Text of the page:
New iMac w/ 320 GB HD shows only 297GB

Discussion in 'macOS' started by Halcyon, Nov 21, 2007.

  1. Halcyon macrumors 6502

    Sep 21, 2006
    Got my new 20" C2D iMac with a 320 GB hard disk...but when I check its capacity it says that it is about 297 GB and that 10 GB are already in used (system and few factory installed software).

    Where are the other 23 GB of disk space?
  2. chriswheat macrumors regular

    Jun 26, 2007
    Basically, when they say 320 GB they mean, 320,000,000,000 bytes...

    When in reality, 320 GB is actually 343,597,383,680 bytes.

    So if you convert 320,000,000,000 bytes into gigabytes, using the actual 1024 bytes per KB, 1024 KB per MB and 1024 MB per GB, you get 298.02 GB.

    This is an industry standard way of representing hard drive matter how corrupt it seems.
  3. Sun Baked macrumors G5

    Sun Baked

    May 19, 2002
    Apple used to have that explanation around, now they just say "1GB is eqaul to x, formatted capacity may be less"
  4. chriswheat macrumors regular

    Jun 26, 2007
    I did a quick google search for a better explanation of this phenomenon:

  5. iEdd macrumors 68000


    Aug 8, 2005
    It's not really corrupt, but a little sneaky. They did say 320GB, NOT 320GiB.

    Wikipedia says:
    GB = Gigabyte, GiB = Gibibyte (a "true" gigabyte")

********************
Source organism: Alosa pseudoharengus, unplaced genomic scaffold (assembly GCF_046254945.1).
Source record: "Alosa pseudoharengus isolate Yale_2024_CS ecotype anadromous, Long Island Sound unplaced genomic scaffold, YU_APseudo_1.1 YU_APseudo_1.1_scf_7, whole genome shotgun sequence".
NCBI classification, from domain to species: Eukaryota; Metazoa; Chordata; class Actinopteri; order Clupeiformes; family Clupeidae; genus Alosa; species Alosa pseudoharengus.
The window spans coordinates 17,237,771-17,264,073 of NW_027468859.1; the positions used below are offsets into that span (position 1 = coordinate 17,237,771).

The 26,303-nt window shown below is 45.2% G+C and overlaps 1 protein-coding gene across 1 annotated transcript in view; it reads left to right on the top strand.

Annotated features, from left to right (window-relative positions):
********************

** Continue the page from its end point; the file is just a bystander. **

1 Gigabyte = 1000 Megabytes = 1000000 kilobytes = etc
    1 Gibibyte = 1024 Megabytes = etc

    Apple dictionary says:
    1 Gigabyte = 1024 Megabytes

    So uh... I think the GiB notation was introduced to avoid confusion between 1000 and 1024 xs to a y, but instead just increased confusion. :eek:

    Now if someone says "I have 1GB", it can mean either. Do flash drives use TRUE gigabytes (ie. GiB)? I'd imagine they would, as RAM and flash memory increases by powers of 2.
  6. Halcyon thread starter macrumors 6502

    Sep 21, 2006
  7. tamvly macrumors 6502a


    Nov 11, 2007
    Actually, the stated capacity of a hard disk drive by manufacturers is the "unformatted" capacity of that disk. Formatting the disk into sectors reduces the effective capacity of the drive, because of the small gaps required between each sector. Full track blocking (one sector per track) is almost never used these days. Hard disks are composed of cylinders (the number of platters) and tracks (like the tracks on a vinyl LP only they are concentric) and, finally, sectors..

    A gigabyte is 1024 x 1024 x 1024 bytes, or 1,073,741,824 bytes. So a 320GB disk is actually 343,597,383,680 bytes.

    The reduction in capacity is simply, once again, the result of formatting.
  8. Sun Baked macrumors G5

    Sun Baked

    May 19, 2002
    They note, "1GB = 1 billion bytes; actual formatted capacity less."

    They just don't tell you that "actual formatted capacity less" means about 7% less.
  9. MacBram macrumors regular

    Jan 28, 2002
    Zeeland, Nederland
    Not really, as noted above 320 x 1024 x 1024 x 1024 =343 "GB"

    Since 320 is the nice round marketing number given that everyone uses, it is evident they are using the 1000 base method of figuring size.

    This means, as far as the computer is concerned, the capacity is 298 GB using 1024.

    Therefore, 297 is only losing 1GB for formatting.
  10. cjcooper macrumors newbie

    Nov 6, 2008
    Was there a successful lawsuit against Seagate for doing just that? Simple because the industry has a standard formula for calculating a hard drive's size and not doing that was considered false advertising? I wonder how much money I could get from Apple now?

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